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I'm having trouble understanding the ruleset regarding PHP relative include paths. If I run file A.PHP- and file A.PHP includes file B.PHP which includes file C.PHP, should the relative path to C.PHP be in relation to the location of B.PHP, or to the location of A.PHP? That is, does it matter which file the include is called from, or only what the current working directory is- and what determines the current working directory?

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5 Answers 5

up vote 51 down vote accepted

It's relative to the main script, in this case A.php. Remember that include() just inserts code into the currently running script.

That is, does it matter which file the include is called from

No.

If you want to make it matter, and do an include relative to B.php, use the __FILE__ constant (or __DIR__ since PHP 5.2 IIRC) which will always point to the literal current file that that line if code is located in.

include(dirname(__FILE__)."/C.PHP");
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@Pekka- awesome- just what I was looking for. For further info, see stackoverflow.com/questions/2184810/… –  Yarin Sep 11 '11 at 14:35
    
@Pekka is almost right. :-) See my answer. –  Denis Howe Dec 12 '12 at 19:20
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@Pekka got me there, but just want to share what I learned:

getcwd() returns the directory where the file you started executing resides.

dirname(__FILE__) returns the directory of the file containing the currently executing code.

Using these two functions, you can always build an include path relative to what you need.

e.g., if b.php and c.php share a directory, b.php can include c.php like:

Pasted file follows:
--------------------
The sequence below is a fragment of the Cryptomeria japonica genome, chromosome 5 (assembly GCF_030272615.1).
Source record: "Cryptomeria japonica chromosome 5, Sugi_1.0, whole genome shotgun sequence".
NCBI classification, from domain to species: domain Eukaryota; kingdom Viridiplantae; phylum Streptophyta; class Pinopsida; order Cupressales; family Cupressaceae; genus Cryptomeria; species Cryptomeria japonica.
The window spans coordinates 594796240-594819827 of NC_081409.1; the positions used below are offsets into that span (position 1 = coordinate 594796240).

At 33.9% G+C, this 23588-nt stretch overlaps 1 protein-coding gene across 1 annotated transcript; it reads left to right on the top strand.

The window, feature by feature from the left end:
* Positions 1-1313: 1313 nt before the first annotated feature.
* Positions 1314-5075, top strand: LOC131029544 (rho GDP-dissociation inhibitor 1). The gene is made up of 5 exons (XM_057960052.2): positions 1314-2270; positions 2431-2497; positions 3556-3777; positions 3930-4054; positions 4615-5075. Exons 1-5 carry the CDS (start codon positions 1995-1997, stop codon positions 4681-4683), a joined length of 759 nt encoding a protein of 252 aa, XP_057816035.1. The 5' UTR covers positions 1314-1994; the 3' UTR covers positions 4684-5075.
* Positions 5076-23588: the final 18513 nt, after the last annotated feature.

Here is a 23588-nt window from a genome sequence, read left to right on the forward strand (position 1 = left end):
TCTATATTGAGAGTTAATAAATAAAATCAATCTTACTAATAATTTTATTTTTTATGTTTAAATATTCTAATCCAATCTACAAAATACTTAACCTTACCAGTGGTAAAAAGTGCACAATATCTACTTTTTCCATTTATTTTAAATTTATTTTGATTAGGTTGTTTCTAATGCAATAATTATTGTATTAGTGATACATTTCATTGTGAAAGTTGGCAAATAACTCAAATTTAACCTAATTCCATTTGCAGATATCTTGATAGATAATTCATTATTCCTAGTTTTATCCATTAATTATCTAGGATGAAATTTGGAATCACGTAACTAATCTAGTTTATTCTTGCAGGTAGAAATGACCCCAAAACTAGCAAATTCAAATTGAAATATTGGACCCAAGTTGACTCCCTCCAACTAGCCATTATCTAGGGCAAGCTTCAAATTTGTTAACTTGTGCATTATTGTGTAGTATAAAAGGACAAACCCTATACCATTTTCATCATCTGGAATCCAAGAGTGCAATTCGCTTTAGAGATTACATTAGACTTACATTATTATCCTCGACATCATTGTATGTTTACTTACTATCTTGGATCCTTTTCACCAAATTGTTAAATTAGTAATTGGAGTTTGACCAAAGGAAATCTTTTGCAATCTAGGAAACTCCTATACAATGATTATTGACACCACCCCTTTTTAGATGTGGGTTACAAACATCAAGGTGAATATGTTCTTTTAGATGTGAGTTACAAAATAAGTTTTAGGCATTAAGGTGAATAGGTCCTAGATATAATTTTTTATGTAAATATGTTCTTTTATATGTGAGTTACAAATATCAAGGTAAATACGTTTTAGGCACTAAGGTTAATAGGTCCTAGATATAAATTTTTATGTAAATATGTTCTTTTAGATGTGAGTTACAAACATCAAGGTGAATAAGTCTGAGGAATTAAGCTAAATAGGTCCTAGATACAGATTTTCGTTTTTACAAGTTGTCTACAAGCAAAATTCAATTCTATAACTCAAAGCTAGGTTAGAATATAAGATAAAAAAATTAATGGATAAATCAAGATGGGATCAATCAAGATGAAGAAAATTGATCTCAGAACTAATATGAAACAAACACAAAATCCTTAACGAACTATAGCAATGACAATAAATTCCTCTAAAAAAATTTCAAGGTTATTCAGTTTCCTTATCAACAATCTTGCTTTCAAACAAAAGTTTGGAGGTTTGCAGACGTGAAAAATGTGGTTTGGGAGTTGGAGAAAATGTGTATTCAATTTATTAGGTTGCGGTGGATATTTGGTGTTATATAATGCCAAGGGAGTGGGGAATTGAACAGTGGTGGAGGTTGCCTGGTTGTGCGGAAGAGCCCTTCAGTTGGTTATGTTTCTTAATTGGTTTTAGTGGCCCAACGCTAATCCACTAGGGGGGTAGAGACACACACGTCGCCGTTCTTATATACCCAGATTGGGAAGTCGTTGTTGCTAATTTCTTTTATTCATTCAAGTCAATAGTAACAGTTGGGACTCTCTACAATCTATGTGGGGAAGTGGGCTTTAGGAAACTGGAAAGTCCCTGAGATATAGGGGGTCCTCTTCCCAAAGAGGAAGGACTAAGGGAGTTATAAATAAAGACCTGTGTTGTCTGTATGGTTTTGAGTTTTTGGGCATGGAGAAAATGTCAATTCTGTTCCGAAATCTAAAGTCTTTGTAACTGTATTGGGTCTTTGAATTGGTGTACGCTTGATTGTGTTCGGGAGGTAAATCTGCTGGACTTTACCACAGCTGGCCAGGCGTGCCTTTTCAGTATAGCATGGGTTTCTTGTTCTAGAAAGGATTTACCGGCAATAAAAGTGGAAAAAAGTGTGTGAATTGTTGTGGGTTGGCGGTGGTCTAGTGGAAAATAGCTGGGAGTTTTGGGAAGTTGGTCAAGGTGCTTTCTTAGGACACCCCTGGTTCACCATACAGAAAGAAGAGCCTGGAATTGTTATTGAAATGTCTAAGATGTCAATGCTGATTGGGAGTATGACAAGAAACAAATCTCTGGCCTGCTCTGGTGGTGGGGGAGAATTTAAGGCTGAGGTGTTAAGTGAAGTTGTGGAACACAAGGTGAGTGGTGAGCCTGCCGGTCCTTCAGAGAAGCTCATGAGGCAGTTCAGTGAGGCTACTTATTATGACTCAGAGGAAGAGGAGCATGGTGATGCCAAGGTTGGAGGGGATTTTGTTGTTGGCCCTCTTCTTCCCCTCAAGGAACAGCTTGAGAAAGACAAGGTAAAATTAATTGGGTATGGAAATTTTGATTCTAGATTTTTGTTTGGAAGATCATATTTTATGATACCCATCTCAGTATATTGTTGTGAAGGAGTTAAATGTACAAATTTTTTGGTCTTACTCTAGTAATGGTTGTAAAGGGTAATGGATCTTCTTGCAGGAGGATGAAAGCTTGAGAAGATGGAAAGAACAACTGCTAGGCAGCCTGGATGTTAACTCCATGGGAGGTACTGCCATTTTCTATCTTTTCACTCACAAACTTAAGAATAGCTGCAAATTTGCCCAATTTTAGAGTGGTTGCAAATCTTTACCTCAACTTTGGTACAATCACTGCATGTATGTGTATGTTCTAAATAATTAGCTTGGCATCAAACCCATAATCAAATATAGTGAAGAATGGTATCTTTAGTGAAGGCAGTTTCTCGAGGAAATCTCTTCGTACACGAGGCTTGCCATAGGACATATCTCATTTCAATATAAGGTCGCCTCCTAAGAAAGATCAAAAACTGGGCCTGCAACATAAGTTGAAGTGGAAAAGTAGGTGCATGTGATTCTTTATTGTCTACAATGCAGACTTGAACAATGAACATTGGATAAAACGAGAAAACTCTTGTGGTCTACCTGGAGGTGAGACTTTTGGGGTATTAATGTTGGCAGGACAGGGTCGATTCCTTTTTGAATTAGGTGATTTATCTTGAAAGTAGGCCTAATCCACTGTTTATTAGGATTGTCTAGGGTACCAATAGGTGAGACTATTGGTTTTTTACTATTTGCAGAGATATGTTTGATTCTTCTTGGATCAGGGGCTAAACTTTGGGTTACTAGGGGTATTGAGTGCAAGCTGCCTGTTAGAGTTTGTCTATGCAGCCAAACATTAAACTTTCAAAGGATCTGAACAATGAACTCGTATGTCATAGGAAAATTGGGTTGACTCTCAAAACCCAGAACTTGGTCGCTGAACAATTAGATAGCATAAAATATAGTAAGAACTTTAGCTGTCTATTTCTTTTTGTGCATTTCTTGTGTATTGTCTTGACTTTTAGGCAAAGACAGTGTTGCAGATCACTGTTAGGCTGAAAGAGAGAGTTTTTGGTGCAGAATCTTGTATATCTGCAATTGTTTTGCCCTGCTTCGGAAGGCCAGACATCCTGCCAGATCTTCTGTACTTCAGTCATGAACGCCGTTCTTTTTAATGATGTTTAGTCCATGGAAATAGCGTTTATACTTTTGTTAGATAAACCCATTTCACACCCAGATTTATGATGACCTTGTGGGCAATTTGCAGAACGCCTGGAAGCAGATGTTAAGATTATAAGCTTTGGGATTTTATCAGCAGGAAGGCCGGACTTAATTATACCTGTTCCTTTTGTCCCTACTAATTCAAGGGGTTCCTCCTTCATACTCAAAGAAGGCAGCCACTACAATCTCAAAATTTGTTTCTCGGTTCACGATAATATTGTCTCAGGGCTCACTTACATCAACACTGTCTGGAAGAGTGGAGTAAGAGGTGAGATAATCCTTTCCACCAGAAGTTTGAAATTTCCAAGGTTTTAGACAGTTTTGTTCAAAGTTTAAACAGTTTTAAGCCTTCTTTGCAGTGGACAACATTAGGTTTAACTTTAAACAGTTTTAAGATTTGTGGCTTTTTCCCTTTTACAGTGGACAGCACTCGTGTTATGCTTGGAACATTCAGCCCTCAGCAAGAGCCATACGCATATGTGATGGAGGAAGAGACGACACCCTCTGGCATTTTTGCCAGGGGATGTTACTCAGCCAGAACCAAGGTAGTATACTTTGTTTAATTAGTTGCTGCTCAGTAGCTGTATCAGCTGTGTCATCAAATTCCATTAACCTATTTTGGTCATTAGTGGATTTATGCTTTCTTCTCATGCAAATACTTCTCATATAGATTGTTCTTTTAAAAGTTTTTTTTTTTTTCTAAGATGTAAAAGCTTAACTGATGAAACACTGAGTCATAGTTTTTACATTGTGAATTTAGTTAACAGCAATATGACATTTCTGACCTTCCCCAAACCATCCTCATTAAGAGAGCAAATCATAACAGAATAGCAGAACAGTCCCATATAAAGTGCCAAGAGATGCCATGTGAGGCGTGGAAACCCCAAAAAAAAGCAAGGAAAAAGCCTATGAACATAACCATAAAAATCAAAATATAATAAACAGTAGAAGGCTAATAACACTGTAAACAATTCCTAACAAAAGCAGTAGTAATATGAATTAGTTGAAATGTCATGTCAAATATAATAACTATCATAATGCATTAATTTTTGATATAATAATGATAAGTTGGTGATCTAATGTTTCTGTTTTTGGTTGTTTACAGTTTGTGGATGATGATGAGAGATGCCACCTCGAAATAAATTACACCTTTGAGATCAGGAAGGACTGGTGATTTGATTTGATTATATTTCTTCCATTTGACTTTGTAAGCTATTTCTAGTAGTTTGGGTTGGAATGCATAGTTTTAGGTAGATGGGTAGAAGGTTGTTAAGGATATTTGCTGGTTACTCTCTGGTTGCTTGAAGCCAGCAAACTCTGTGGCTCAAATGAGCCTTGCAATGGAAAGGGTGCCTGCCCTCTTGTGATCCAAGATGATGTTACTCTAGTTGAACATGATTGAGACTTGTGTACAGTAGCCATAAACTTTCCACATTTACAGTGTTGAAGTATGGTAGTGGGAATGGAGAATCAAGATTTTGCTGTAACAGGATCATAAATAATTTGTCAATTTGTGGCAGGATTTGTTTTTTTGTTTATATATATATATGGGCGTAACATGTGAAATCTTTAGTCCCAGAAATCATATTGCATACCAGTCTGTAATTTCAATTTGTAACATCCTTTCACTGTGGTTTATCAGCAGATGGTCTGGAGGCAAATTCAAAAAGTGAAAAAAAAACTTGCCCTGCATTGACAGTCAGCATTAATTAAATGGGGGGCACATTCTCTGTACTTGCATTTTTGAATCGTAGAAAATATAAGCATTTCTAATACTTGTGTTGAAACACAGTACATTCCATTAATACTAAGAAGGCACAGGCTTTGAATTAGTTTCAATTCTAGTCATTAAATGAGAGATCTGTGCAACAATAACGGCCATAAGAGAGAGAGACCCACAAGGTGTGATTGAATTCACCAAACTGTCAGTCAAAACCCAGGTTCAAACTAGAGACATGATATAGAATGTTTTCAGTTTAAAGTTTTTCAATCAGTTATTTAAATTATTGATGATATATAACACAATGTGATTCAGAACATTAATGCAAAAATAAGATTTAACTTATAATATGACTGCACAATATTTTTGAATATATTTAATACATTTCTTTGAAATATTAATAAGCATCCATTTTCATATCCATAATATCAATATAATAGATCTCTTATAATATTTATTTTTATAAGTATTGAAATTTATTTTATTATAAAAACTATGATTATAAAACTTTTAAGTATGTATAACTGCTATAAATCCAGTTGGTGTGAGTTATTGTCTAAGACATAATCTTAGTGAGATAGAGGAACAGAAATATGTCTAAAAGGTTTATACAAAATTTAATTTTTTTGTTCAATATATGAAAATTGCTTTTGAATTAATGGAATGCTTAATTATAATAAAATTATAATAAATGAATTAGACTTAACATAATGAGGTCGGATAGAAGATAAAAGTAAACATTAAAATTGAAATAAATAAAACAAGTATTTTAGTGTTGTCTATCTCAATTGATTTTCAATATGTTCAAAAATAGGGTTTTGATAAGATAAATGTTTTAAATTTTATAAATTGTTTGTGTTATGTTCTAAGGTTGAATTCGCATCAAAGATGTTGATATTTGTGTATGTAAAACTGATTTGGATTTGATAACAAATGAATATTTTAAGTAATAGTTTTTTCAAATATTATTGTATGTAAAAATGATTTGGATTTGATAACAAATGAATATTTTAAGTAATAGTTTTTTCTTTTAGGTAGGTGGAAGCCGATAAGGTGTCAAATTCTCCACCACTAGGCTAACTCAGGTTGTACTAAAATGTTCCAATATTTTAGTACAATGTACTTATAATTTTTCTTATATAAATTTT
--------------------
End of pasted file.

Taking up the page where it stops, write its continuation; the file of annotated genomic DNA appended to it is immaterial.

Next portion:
include(dirname(__FILE__).'/c.php');

no matter where b.php was called from.

In fact, this is the preferred way of establishing relative paths, as the extra code frees PHP from having to iterate through the include_path in the attempt to locate the target file.

Sources:

Difference Between getcwd() and dirname(__FILE__) ? Which should I use?

Why you should use dirname(FILE)

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Short answer: it's relative to the including script.

TFM explains it correctly:

If the file isn't found in the include_path, include will check in the calling script's directory and the current working directory

So, if /app/main.php says include("./inc.php") that will find /app/inc.php.

The ./ is not strictly necessary but removes any dependency on include_path.

I would not rely on finding include files in the current working directory in case someone changes it with chdir().

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  1. If include path doesn't starts with './' or '../', like

    include 'C.php'; // precedence: include_path (which include '.' at first), then path of current .php file (B.php), then '.'

  2. If include path starts with './' or '../', like

    include './C.php'; // relative to '.'

    include '../C.php'; // also relative to '.'

The '.' or '..' above is relative to getcwd(), which default to path of the entry .php file (A.php) (change-able by chdir())

Tested on PHP 5.4.3 (Build Date : May 8 2012 00:47:34 )

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To conclude, A.php's path is first searched for C.php, then B.php's path is searched if no prefix './' or '../' in the include. (Assume default PHP's setting) –  Johnny Wong May 28 at 10:02
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dir
-> a.php
-> c.php

- dir2 
-> b.php

To include a in b you need to include("../a.php");

To include b in c you need to include("dir2/b.php");

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@Olli- you're missing the point of the question- I was asking about how relative paths are determined when includes are chained. –  Yarin Sep 11 '11 at 14:38
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